In the OnTrack Reading Phonics Program, a marker is defined as a letter or digraph that marks the preceding vowel letter as a First Vowel Sound.
What Are the Markers?
There are four markers. They are the digraphs ck, tch, dge and the letter x. The patterns they occur in are: ack, eck, ick, ock, and uck for ck; atch, etch, itch, otch, and utch for tch; adge, edge, idge, odge, and udge for dge; and ax, ex, ix, ox, and ux for x.
The only common exceptions are the words butch and watch and their variations, like watching and butcher. Also, in some parts of the country you will need to take care to pronounce catch to rhyme with match rather than with sketch, but this is an easy adaptation to make.
In multisyllable words, the dge changes slightly, because usually the letter "e" gets split off to serve as the vowel sound, or part of the vowel sound, in the following syllable. Thus, bridge, but bridg-es, and dodge, but dodg-er. In other cases, the letter "e" is changed to an "i" or "y" in the suffix. Thus, we have edge, but edg-ing or edg-y. The result is that dg is usually the marker in multisyllable words.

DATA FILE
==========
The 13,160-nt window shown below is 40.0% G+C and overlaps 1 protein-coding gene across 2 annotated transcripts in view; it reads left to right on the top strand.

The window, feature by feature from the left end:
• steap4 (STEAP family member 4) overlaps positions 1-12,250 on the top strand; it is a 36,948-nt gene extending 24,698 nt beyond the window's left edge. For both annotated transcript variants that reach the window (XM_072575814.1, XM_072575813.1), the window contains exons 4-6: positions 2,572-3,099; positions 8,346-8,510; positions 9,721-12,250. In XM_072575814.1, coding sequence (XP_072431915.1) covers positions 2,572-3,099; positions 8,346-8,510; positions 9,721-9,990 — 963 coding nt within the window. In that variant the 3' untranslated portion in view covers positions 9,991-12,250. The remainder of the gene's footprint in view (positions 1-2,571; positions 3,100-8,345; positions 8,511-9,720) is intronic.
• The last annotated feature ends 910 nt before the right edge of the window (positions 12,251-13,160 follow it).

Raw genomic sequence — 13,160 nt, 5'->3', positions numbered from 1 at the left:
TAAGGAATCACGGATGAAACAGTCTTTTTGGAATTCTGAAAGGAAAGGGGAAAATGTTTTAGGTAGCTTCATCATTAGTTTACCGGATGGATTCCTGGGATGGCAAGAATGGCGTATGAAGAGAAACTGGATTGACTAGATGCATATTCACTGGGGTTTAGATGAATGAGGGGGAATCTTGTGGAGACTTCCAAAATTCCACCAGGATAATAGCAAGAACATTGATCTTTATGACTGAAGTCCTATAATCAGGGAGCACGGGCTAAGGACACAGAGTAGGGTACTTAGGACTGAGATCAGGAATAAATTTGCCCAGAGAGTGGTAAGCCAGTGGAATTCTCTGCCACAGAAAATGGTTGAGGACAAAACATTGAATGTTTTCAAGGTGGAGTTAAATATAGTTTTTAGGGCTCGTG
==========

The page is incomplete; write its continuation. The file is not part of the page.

Practicing the Marker Exception
Here is a worksheet that you can download for your child to practice recognizing markers and adding them to the first chunk of a multisyllable word. In the first part of the worksheet, make the point that the First Vowel Sounds are always found in front of markers. Then, when doing the chunking in the last half of the worksheet, just tell your child to always end the chunks with a marker when he sees one in the word.
Download First Vowel Sound Patterns - Part Three to work on words with markers:
Once your child is comfortable with the First Vowel Sounds themselves (the short vowel sounds) and can chunk words with doubled consonants and markers correctly, he should be ready to begin the multisyllable curriculum. This assumes, however, that your child is reasonably comfortable reading one-syllable words and also that he knows the Advanced Code reasonably well.
The first of these two requirements is the most important. Don't get into the multisyllable work while your child is still struggling with one-syllable words. You would be better off, in that case, to use the OnTrack Reading Advanced Code Phonics Workbook which includes all the Advanced Code material and the complete multisyllable curriculum. Going through the Advanced Code lessons will build your child's ability to decode one-syllable words while he firms up his knowledge of the Advanced Code itself.
The next page, Multisyllable Decoding: The Main Rule, describes the use of the rule and some of the behaviors you are likely to encounter at first.